One of our biggest challenges has been to analyse all the data we've gathered on our global survey of coral reefs.
The task was monumental. It would have taken a scientist three decades to annotate the hundreds of thousands of images manually. Our only option was to turn to technology. It's taken us a while, but we've managed to take automated image analysis to a whole new level - far beyond our wildest expectations. It's as accurate as a marine biologist.
We can provide the analysed data free of charge to the scientific community through the XL Catlin Global Reef Record.
See below for the full press release.
Scientists engaged in the urgent battle to save the world’s coral reefs have a powerful new resource at their disposal following an innovation in the analysis of coral reefs. New data is now available at the XL Catlin Global Reef Record which has been produced by a powerful combination of computer learning techniques with advanced image recognition.
The automated analysis is delivering two vital elements in the battle to save coral reefs: data which is processed 900 times faster than before and accuracy matching a human expert. The collected image data from the XL Catlin Seaview Survey would have taken three decades to process manually. Using 3 state-of-the-art General Processing Units (GPU), capable of analysing 90 images per minute, the whole archive was analysed in a few weeks.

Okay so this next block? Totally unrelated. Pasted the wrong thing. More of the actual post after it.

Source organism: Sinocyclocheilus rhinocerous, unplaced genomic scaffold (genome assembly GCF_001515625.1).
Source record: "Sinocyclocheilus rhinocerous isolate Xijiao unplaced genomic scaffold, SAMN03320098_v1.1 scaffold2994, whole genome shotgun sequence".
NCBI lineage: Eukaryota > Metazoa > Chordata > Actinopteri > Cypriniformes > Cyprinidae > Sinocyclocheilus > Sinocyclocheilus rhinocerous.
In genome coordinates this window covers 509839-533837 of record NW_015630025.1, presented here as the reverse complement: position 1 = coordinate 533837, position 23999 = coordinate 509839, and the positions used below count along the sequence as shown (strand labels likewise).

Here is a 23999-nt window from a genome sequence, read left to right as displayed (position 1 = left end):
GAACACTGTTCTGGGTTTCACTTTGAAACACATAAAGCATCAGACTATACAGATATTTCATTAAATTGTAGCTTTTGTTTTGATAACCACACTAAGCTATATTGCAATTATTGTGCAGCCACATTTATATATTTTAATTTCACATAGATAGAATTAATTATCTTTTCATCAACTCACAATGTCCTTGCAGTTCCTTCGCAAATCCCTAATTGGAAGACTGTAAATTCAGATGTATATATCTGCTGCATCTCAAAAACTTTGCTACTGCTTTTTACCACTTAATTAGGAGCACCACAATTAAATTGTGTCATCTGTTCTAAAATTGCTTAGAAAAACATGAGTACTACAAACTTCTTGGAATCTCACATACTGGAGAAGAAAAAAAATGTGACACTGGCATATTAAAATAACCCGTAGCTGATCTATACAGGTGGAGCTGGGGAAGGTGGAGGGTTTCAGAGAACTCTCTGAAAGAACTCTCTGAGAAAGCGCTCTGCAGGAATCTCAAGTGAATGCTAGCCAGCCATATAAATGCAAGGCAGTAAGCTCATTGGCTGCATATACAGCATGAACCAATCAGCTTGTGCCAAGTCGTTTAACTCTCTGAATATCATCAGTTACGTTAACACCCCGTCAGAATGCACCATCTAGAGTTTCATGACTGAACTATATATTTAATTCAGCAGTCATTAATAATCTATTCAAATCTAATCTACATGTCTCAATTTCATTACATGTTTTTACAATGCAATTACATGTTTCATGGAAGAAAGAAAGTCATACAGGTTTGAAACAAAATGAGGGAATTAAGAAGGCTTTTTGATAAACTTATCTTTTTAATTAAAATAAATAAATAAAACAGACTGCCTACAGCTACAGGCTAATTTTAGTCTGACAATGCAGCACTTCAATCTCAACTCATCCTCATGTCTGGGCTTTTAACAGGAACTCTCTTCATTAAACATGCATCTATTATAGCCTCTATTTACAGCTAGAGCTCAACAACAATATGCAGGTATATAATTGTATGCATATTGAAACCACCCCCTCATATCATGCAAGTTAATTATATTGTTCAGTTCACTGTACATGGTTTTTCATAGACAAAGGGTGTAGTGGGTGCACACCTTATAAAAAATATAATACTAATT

According to The University of Queensland’s Professor Ove Hoegh-Guldberg, chief scientist of the four year-old project sponsored by (re)insurer XL Catlin, it opens up the chance to work at a scale unimagined before. “It is a major leap forward. The XL Catlin Global Reef Record and its game-changing technology will allow the world’s scientists to rapidly assess the health of coral reefs at scales never dreamed of before. This is extremely powerful as well as being timely in addressing the challenges that coral reefs are currently facing. We need rapid, accurate and detailed information on the condition of coral reefs across the planet if we are to save them from climate change and other stresses.”
The new analysis is the result of a partnership between the Global Change Institute at The University of Queensland and the UC Berkeley Artificial Intelligence Research Center which developed advanced image analysis technologies based on “deep learning”. The computer searches every photograph to record the details on 40 different criteria. The information is immediately available to scientists.